International desert-power alliance DII has turned a spotlight on the wind potential of the Middle East and North African (MENA), with research suggesting 2.7GW will be brought on line by next year and a further 20GW by 2020.
In its report Desert Power: Getting Started, DII, which is
shepherding the Desertec solar mega-project, points to a combination of high
wind speeds and grid connectivity as boosting the region’s short-term
“While 2013 figures
recently indicated that the EU wind-energy market is consolidating, DII’s
analysis shows that south of the Mediterranean, conditions for onshore wind are
particularly favourable,” says the report. “Electricity from wind power costs
€50-70 [$69-96] per MWh at good sites in MENA.”
Targeted capacity build-out
in the MENA countries, where wind speeds have been mapped at between eight and
ten metres per second, includes: Egypt (7.2GW), Saudi Arabia (5GW), Morocco
(2GW), Libya (1.5GW) and Jordan (1.2GW).
Currently, 1.4GW of wind
projects are in operation in MENA, of which 22% were switched on last year,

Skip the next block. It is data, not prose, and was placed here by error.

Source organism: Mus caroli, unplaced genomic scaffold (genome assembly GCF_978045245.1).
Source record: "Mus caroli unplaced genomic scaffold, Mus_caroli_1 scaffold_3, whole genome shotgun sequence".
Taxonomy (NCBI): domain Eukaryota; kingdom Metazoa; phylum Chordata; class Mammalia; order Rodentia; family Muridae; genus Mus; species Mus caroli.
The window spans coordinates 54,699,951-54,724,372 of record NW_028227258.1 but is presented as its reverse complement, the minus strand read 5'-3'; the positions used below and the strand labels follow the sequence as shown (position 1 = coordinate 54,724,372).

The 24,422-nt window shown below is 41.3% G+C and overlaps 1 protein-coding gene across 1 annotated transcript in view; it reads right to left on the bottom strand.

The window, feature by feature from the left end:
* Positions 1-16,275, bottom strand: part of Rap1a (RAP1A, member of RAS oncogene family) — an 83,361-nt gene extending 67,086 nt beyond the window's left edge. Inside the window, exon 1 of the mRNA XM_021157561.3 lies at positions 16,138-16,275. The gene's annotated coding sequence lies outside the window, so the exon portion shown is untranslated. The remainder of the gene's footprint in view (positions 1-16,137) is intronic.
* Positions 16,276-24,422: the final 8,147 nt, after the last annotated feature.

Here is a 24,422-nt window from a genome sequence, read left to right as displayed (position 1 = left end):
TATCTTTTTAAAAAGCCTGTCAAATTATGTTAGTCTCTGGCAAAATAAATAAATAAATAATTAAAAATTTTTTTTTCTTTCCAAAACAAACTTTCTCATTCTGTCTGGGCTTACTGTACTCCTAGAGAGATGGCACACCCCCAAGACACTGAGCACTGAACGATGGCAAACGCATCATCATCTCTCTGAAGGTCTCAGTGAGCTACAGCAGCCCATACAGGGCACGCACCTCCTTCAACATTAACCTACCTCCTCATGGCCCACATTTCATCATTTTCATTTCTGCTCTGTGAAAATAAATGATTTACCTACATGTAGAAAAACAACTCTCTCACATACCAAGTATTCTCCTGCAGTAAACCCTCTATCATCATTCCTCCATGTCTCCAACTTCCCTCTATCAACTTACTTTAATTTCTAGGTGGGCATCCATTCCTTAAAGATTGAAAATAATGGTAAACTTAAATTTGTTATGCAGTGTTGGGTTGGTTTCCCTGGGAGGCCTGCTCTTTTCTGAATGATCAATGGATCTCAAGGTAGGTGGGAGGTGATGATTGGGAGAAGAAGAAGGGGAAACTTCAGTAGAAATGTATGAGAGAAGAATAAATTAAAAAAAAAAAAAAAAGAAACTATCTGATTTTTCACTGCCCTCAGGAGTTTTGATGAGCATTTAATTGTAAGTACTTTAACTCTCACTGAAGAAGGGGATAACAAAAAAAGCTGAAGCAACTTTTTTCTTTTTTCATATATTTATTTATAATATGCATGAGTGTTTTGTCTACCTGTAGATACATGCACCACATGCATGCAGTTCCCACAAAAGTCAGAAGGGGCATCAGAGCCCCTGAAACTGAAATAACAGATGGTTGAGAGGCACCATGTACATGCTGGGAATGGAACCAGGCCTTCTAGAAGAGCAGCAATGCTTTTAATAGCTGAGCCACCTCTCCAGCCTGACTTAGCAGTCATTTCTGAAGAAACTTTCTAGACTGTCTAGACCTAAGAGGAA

according to DII numbers.
Although onshore wind meets
less than 1% of energy demand in the
region, DII forecasts that this figure could mushroom to 50% “due to the
cost-competitiveness of the technology and the vast quantity of available sites
with favourable wind speeds”.
It highlights Algeria as a
first- mover in MENA. Wind farms in the North African country have achieved
levelised cost of energy of €0.06-0.085/kWh — and as low as a “commercially
competitive” €0.09-0.10/kWh when transmission costs to Italy via a high-voltage
direct-current interconnector across the Mediterranean are factored in.
hurdles have to be overcome: a self-sustained market requires sound regulation,
and not just for the private sector,” notes DII.
“Main measures include: secure land access, secure grid access, a
transparent permitting landscape, access to creditworthy customers and
high-quality meteorological data.”